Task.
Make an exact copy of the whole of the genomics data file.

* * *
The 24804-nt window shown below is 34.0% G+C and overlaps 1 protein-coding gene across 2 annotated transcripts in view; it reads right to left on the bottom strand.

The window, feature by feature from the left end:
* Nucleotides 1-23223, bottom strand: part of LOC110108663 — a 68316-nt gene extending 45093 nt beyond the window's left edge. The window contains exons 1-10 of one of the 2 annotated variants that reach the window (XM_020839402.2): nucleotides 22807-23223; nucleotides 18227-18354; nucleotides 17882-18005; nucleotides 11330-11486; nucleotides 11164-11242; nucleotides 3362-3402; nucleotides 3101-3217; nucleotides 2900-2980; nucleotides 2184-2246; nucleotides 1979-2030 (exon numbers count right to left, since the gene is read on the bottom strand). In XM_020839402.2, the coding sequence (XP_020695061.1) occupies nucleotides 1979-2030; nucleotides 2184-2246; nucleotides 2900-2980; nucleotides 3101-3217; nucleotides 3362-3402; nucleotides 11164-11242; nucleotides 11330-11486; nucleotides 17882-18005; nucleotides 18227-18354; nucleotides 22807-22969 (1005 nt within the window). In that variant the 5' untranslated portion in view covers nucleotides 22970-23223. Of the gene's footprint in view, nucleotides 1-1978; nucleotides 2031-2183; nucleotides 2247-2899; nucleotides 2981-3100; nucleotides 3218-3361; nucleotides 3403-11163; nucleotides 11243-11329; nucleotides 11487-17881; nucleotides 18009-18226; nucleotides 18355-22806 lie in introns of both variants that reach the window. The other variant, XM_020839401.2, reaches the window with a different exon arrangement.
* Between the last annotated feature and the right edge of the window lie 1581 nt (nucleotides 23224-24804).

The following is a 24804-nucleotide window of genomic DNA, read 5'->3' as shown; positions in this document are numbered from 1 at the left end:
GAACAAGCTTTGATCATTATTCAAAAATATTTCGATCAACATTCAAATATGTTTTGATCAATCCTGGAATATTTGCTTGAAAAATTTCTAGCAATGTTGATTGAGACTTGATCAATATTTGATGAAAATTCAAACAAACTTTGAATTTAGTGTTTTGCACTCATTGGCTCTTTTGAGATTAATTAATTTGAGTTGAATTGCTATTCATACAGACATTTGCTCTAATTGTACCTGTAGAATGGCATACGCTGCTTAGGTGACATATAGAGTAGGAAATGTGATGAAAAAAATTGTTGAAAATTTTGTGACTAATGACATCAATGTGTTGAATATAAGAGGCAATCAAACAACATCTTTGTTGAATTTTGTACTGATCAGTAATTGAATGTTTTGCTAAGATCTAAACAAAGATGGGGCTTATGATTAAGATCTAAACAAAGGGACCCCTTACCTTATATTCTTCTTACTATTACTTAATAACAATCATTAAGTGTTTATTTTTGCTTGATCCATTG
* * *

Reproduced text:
The 24804-nt window shown below is 34.0% G+C and overlaps 1 protein-coding gene across 2 annotated transcripts in view; it reads right to left on the bottom strand.

The window, feature by feature from the left end:
* Nucleotides 1-23223, bottom strand: part of LOC110108663 — a 68316-nt gene extending 45093 nt beyond the window's left edge. The window contains exons 1-10 of one of the 2 annotated variants that reach the window (XM_020839402.2): nucleotides 22807-23223; nucleotides 18227-18354; nucleotides 17882-18005; nucleotides 11330-11486; nucleotides 11164-11242; nucleotides 3362-3402; nucleotides 3101-3217; nucleotides 2900-2980; nucleotides 2184-2246; nucleotides 1979-2030 (exon numbers count right to left, since the gene is read on the bottom strand). In XM_020839402.2, the coding sequence (XP_020695061.1) occupies nucleotides 1979-2030; nucleotides 2184-2246; nucleotides 2900-2980; nucleotides 3101-3217; nucleotides 3362-3402; nucleotides 11164-11242; nucleotides 11330-11486; nucleotides 17882-18005; nucleotides 18227-18354; nucleotides 22807-22969 (1005 nt within the window). In that variant the 5' untranslated portion in view covers nucleotides 22970-23223. Of the gene's footprint in view, nucleotides 1-1978; nucleotides 2031-2183; nucleotides 2247-2899; nucleotides 2981-3100; nucleotides 3218-3361; nucleotides 3403-11163; nucleotides 11243-11329; nucleotides 11487-17881; nucleotides 18009-18226; nucleotides 18355-22806 lie in introns of both variants that reach the window. The other variant, XM_020839401.2, reaches the window with a different exon arrangement.
* Between the last annotated feature and the right edge of the window lie 1581 nt (nucleotides 23224-24804).

The following is a 24804-nucleotide window of genomic DNA, read 5'->3' as shown; positions in this document are numbered from 1 at the left end:
GAACAAGCTTTGATCATTATTCAAAAATATTTCGATCAACATTCAAATATGTTTTGATCAATCCTGGAATATTTGCTTGAAAAATTTCTAGCAATGTTGATTGAGACTTGATCAATATTTGATGAAAATTCAAACAAACTTTGAATTTAGTGTTTTGCACTCATTGGCTCTTTTGAGATTAATTAATTTGAGTTGAATTGCTATTCATACAGACATTTGCTCTAATTGTACCTGTAGAATGGCATACGCTGCTTAGGTGACATATAGAGTAGGAAATGTGATGAAAAAAATTGTTGAAAATTTTGTGACTAATGACATCAATGTGTTGAATATAAGAGGCAATCAAACAACATCTTTGTTGAATTTTGTACTGATCAGTAATTGAATGTTTTGCTAAGATCTAAACAAAGATGGGGCTTATGATTAAGATCTAAACAAAGGGACCCCTTACCTTATATTCTTCTTACTATTACTTAATAACAATCATTAAGTGTTTATTTTTGCTTGATCCATTG